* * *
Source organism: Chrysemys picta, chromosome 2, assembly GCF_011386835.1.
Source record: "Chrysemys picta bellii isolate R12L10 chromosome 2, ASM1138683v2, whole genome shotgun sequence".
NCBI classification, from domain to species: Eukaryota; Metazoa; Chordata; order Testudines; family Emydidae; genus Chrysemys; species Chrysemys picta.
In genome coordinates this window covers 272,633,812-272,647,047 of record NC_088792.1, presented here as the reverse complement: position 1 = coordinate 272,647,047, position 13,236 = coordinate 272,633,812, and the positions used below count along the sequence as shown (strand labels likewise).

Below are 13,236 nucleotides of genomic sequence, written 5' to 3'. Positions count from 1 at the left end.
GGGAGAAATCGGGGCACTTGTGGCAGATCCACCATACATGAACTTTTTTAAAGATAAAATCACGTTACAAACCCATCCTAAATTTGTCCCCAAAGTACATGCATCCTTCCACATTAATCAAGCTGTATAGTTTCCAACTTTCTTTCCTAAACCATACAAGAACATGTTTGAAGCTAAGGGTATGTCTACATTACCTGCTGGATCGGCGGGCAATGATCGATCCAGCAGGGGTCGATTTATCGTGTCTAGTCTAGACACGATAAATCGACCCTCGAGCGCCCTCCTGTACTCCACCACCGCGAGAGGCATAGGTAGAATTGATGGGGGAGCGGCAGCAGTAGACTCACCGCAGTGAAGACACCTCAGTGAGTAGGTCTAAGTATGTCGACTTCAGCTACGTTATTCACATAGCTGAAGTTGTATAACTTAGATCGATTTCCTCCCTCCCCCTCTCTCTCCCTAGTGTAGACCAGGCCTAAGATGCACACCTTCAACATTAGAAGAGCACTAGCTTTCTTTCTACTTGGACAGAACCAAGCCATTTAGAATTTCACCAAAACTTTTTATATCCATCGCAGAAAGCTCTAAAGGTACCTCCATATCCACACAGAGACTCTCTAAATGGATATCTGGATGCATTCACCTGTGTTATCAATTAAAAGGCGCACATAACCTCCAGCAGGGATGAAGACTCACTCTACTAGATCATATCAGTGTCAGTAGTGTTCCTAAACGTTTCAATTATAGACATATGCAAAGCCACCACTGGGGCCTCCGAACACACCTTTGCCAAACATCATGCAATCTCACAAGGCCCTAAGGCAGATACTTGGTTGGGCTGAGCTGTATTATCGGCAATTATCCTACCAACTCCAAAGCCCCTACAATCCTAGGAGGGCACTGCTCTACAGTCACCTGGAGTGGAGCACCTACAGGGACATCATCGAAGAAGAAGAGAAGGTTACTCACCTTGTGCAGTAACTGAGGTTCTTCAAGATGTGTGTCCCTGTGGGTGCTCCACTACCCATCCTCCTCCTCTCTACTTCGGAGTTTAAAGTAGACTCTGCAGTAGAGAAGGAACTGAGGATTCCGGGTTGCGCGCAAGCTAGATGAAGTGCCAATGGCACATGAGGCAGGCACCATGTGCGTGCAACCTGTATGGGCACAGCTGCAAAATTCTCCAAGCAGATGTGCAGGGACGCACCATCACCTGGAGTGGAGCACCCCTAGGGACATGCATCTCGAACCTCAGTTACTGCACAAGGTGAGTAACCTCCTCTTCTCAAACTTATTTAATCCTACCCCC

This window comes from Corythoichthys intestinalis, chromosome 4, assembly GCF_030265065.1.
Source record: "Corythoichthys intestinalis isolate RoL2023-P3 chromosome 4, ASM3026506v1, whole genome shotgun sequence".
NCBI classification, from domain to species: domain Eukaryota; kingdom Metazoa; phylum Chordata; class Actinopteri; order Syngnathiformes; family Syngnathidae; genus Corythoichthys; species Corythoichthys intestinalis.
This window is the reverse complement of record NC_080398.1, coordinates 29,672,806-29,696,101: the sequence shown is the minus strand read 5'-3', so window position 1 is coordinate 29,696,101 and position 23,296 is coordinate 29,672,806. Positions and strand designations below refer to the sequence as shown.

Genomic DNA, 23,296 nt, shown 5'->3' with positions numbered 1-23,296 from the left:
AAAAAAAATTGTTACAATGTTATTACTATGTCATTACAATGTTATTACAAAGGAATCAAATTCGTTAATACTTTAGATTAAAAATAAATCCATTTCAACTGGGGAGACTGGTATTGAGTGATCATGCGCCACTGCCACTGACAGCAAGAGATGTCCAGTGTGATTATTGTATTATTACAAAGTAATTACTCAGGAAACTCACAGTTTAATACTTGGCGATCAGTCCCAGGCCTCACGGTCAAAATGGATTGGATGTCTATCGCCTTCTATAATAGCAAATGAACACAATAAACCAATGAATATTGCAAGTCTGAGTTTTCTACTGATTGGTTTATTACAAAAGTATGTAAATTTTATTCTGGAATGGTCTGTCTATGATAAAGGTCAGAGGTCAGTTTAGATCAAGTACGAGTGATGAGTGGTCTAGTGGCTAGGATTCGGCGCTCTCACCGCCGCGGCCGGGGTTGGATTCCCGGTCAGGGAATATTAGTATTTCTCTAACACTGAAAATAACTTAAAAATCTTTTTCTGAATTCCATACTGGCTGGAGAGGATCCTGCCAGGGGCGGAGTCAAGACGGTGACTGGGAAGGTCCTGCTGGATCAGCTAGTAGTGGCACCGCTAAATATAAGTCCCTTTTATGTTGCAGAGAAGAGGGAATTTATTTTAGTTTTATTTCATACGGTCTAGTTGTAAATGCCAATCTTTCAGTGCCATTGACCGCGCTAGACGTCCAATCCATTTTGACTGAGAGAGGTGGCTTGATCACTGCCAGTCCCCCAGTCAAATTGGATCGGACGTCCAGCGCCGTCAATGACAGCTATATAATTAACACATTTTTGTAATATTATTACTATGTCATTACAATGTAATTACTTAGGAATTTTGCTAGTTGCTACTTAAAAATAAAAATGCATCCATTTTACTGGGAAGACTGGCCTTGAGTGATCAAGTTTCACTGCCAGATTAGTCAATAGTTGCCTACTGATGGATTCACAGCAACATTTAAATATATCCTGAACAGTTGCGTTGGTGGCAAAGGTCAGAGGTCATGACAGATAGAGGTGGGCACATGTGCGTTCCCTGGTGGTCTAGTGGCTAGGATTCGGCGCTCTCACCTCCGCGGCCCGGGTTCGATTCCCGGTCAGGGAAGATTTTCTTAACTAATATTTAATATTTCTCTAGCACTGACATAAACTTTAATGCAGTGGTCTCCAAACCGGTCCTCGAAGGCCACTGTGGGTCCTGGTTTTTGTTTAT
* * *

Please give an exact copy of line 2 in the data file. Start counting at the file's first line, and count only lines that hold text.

Source record: "Chrysemys picta bellii isolate R12L10 chromosome 2, ASM1138683v2, whole genome shotgun sequence".